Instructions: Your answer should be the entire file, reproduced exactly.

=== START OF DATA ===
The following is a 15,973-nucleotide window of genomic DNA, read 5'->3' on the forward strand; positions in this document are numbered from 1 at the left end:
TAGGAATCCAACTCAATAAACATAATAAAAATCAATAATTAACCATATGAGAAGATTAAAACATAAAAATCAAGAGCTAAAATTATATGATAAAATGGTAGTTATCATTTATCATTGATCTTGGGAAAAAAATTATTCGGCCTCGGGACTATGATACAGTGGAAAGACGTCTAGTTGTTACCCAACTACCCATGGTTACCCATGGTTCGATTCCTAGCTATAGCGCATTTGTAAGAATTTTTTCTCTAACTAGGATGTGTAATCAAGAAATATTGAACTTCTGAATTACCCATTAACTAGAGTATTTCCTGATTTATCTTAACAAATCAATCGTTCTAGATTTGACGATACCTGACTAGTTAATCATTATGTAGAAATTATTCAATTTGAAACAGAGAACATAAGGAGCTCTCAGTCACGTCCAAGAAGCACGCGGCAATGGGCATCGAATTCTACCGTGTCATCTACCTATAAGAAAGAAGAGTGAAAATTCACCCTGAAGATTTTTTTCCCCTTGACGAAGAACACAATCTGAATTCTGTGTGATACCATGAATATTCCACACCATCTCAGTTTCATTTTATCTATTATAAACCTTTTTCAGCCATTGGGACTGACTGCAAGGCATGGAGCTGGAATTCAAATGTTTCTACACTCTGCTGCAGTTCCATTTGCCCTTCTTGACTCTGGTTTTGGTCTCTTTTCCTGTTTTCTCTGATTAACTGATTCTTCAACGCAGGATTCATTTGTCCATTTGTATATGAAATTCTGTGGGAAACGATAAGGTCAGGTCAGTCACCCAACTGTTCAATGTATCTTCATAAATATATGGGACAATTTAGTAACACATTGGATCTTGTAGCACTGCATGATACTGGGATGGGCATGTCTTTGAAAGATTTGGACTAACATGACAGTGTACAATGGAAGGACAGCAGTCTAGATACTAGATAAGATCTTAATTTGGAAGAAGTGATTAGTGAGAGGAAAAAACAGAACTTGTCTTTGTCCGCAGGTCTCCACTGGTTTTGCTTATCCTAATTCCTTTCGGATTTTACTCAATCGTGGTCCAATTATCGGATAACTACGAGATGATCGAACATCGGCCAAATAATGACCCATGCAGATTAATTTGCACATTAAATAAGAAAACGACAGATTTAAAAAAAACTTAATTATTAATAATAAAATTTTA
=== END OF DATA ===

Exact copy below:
The following is a 15,973-nucleotide window of genomic DNA, read 5'->3' on the forward strand; positions in this document are numbered from 1 at the left end:
TAGGAATCCAACTCAATAAACATAATAAAAATCAATAATTAACCATATGAGAAGATTAAAACATAAAAATCAAGAGCTAAAATTATATGATAAAATGGTAGTTATCATTTATCATTGATCTTGGGAAAAAAATTATTCGGCCTCGGGACTATGATACAGTGGAAAGACGTCTAGTTGTTACCCAACTACCCATGGTTACCCATGGTTCGATTCCTAGCTATAGCGCATTTGTAAGAATTTTTTCTCTAACTAGGATGTGTAATCAAGAAATATTGAACTTCTGAATTACCCATTAACTAGAGTATTTCCTGATTTATCTTAACAAATCAATCGTTCTAGATTTGACGATACCTGACTAGTTAATCATTATGTAGAAATTATTCAATTTGAAACAGAGAACATAAGGAGCTCTCAGTCACGTCCAAGAAGCACGCGGCAATGGGCATCGAATTCTACCGTGTCATCTACCTATAAGAAAGAAGAGTGAAAATTCACCCTGAAGATTTTTTTCCCCTTGACGAAGAACACAATCTGAATTCTGTGTGATACCATGAATATTCCACACCATCTCAGTTTCATTTTATCTATTATAAACCTTTTTCAGCCATTGGGACTGACTGCAAGGCATGGAGCTGGAATTCAAATGTTTCTACACTCTGCTGCAGTTCCATTTGCCCTTCTTGACTCTGGTTTTGGTCTCTTTTCCTGTTTTCTCTGATTAACTGATTCTTCAACGCAGGATTCATTTGTCCATTTGTATATGAAATTCTGTGGGAAACGATAAGGTCAGGTCAGTCACCCAACTGTTCAATGTATCTTCATAAATATATGGGACAATTTAGTAACACATTGGATCTTGTAGCACTGCATGATACTGGGATGGGCATGTCTTTGAAAGATTTGGACTAACATGACAGTGTACAATGGAAGGACAGCAGTCTAGATACTAGATAAGATCTTAATTTGGAAGAAGTGATTAGTGAGAGGAAAAAACAGAACTTGTCTTTGTCCGCAGGTCTCCACTGGTTTTGCTTATCCTAATTCCTTTCGGATTTTACTCAATCGTGGTCCAATTATCGGATAACTACGAGATGATCGAACATCGGCCAAATAATGACCCATGCAGATTAATTTGCACATTAAATAAGAAAACGACAGATTTAAAAAAAACTTAATTATTAATAATAAAATTTTA